FIGS. 1 and 2 represent, respectively in diametral section on along lines I--I of FIG. 2, and in plan view, the assembly of the two parts to be assembled, before the connecting screw is placed in position.
FIGS. 3 and 4, respectively similar to FIGS. 1 and 2, show the connecting screw in position, screwed home but before locking.
FIGS. 5 and 6 show the assembly in the same manner after locking of the screw.
FIG. 7 shows an example of a tool which can be used to assure the locking of the connecting screw.
Referring first to FIGS. 1 and 2, the two parts 1 and 2 to be assembled are seen, part 1 being for example, an end member of an assembly of fuel rods for a reactor, and the part 2 a guide tube to stiffen and support the assembly. The end of the guide tube 2 is here engaged in an interacting seating in the part 1, preferably with a prismatic contour to prevent the rotation of the tube in its seating. In the axis of the tube 2, the part 1 is pierced by a smooth hole 3, then with a cylindrical seating of larger diameter 4. The seating 4 comprises, likewise distributed angularly about the axis, three widened-out portions 6 each formed by a portion 7 with a wall parallel to the axis of the assembly, connected to the seating 4 by a conical portion 8.
In the upper portion of the seating 4, a circular groove 10 with a triangular section is formed between the widened portions 6 and leads into each of these.
Referring now to FIGS. 3 and 4, the connecting screw 12 is seen screwed home in the threaded end portion of the tube 2; it thus holds the assembly where the end of the tube 2 comes into abutment at the bottom of its seating in the part 1, while the internal face of the screw head comes to bear against the shoulder formed between the smooth hole 3 and the seating 4.
In a similar manner to that described in French Pat. No. 76-31554, the head of the screw 12 comprises a solid portion 13 having a slot 14 adapted to receive a screwdriver blade, and a deformable portion consisting of a thin ferrule 15.
Once the screw has been screwed home by means of a screwdriver, its locking against both rotation and axial movement is achieved by means of a tool 17 like that illustrated in FIG. 7. Like the tightening screwdriver, the tool 17 may be mounted at the end of a pole when the operation is carried out at a distance, under immersion. The tool 17 comprises three projecting lobes 18, equidistant angularly, and of a shape substantially matching that of the widened portions 6 of the seating of the screw head.
The tool 17 is brought into the axis of the assembly and into such an angular position that the lobes 18 face the widened portions 6. Through an axial thrust of the tool, the lobes 18 cause the expansion of the corresponding portions of the ferrule 15 and deform them until they come into abutment against the conical portions 8 and straight portions 7 of the widened portions. FIGS. 5 and 6 show the result of such a deformation which is sufficient to prevent the subsequent rotation of the screw and its unscrewing, and it may be noted that this is achieved by means of an extremely simple tool which does not comprise any moving part.
Facing the three regions which have remained cylindrical as a whole between the three widened portions, there is no protuberance of the tool 17 and therefore there is no direct expansion of the ferrule 15. But the deformation in the region of the widened portions reacts indirectly, at least on the upper portion of the ferrule, so that in these intermediate regions, the upper edge of the ferrule penetrates slightly into the groove 10. This is sufficient to make the head captive, by three arresting points, in the event of a fracture of the screw outside the threaded region, detaching the head from the rest of the screw. Thus an additional degree of safety is obtained in the operation of the reactor.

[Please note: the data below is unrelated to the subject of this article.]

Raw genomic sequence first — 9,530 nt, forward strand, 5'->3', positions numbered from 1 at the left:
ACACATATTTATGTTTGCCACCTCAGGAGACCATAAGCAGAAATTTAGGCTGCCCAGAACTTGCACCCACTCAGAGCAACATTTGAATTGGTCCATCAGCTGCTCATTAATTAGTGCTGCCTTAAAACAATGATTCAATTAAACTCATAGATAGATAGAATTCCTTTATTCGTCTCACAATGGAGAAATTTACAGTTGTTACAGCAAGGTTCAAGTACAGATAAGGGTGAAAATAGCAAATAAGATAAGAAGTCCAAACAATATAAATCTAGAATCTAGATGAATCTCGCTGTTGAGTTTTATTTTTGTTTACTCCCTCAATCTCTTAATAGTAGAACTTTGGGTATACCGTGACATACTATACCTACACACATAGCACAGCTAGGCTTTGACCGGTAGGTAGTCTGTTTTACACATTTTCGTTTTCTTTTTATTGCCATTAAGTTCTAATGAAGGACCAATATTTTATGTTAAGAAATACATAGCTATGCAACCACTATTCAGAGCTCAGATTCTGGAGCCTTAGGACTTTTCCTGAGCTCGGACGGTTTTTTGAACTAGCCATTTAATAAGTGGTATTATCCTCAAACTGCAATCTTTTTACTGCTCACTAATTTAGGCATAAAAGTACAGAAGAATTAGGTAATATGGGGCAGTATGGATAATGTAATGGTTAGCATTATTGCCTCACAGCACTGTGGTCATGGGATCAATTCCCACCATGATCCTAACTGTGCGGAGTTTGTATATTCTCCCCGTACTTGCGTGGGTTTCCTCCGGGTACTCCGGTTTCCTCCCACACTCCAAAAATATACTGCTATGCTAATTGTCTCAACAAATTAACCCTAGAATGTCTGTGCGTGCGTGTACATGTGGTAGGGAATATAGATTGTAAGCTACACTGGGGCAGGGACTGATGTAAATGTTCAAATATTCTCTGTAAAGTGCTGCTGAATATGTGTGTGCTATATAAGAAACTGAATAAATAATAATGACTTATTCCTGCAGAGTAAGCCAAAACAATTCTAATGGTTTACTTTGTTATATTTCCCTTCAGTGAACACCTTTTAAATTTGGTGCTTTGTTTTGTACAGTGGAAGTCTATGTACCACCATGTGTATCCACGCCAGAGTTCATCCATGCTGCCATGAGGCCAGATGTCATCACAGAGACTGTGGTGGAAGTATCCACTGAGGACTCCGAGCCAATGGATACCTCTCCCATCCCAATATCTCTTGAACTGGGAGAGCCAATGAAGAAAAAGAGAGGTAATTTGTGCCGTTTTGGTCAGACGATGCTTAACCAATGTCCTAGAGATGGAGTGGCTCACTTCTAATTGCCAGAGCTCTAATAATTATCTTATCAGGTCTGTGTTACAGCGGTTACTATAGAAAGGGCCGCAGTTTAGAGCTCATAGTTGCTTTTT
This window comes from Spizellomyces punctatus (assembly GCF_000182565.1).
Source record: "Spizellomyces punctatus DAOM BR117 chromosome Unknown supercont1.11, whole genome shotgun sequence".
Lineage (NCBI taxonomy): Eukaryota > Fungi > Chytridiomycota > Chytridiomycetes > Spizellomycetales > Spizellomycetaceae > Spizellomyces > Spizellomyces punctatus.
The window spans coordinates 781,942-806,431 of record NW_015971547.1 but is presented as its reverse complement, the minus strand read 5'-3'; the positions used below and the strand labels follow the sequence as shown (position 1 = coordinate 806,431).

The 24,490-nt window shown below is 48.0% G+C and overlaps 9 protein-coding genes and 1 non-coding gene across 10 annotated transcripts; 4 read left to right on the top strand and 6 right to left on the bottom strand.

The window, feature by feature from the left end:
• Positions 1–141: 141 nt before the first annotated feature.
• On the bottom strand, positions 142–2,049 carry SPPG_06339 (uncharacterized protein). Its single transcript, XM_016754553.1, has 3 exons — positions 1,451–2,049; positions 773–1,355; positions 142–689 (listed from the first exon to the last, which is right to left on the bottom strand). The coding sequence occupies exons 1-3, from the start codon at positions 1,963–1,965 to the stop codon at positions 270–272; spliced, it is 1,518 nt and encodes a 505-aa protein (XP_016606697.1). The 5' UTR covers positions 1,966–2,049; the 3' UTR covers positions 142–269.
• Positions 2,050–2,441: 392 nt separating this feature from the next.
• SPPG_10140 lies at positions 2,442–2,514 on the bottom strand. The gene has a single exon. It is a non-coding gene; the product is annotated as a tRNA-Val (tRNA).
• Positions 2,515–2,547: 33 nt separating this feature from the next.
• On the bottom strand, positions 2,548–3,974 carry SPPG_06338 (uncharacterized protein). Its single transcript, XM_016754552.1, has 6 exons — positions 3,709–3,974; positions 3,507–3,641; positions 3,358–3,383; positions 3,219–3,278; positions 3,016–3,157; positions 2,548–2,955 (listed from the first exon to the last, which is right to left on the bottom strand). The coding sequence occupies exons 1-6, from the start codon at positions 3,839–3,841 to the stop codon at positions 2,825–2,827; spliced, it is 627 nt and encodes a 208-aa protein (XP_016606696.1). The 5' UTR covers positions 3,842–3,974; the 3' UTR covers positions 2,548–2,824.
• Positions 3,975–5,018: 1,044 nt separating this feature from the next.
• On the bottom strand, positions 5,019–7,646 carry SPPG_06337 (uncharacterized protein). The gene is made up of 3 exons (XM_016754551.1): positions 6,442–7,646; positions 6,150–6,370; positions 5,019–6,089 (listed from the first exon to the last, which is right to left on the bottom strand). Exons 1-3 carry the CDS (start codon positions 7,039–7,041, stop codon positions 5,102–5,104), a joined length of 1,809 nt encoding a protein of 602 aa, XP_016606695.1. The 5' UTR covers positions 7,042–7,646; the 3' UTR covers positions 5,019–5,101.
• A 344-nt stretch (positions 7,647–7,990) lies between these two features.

In order to dismantle the assembly, it is sufficient to engage a screwdriver blade in the slot 14 again and to turn the screw normally in the unscrewing direction. When the rotational torque is sufficient, the parts previously expanded are bent towards the center passing in front of the seating portions 4 of wall which have remained straight, and through the effect of proximity, this bending of the widely expanded parts is sufficient to bend also the parts which were only very slightly expanded in the groove 10. The assembly is thus rendered entirely free for rotation and axially for a complete unscrewing and dismantling of the fuel assembly.
The invention is not strictly limited to the embodiment which has just been described, but also covers embodiments which only differ in details, in modifications of execution, or by the use of equivalent means.
Thus, the solid screw could be replaced by a hollow sleeve permitting, in the case of a fuel assembly, the passage inside the guide tubes of the absorbing rods adapted to control the reactivity of the core of the reactor. Similarly, the screwdriver slot could be replaced by any other conventional device for driving in rotation, such as a square or hexagonal blind hole.
Moreover, the number of widened portions formed all round the seating of the screw head is not necessarily three, and a single one might even be sufficient to obtain the locking in rotation, while a secondary widened portion of the ferrule would be formed at its two ends, thus creating two axial locking points.
Finally, the invention is not limited to the dismountable connection of the end members of the guide tubes of fuel assemblies of nuclear reactors, but likewise covers similar embodiments for all screwed assemblies requiring the same degree of safety has against the risk of loss of the screw head in the event of fracture.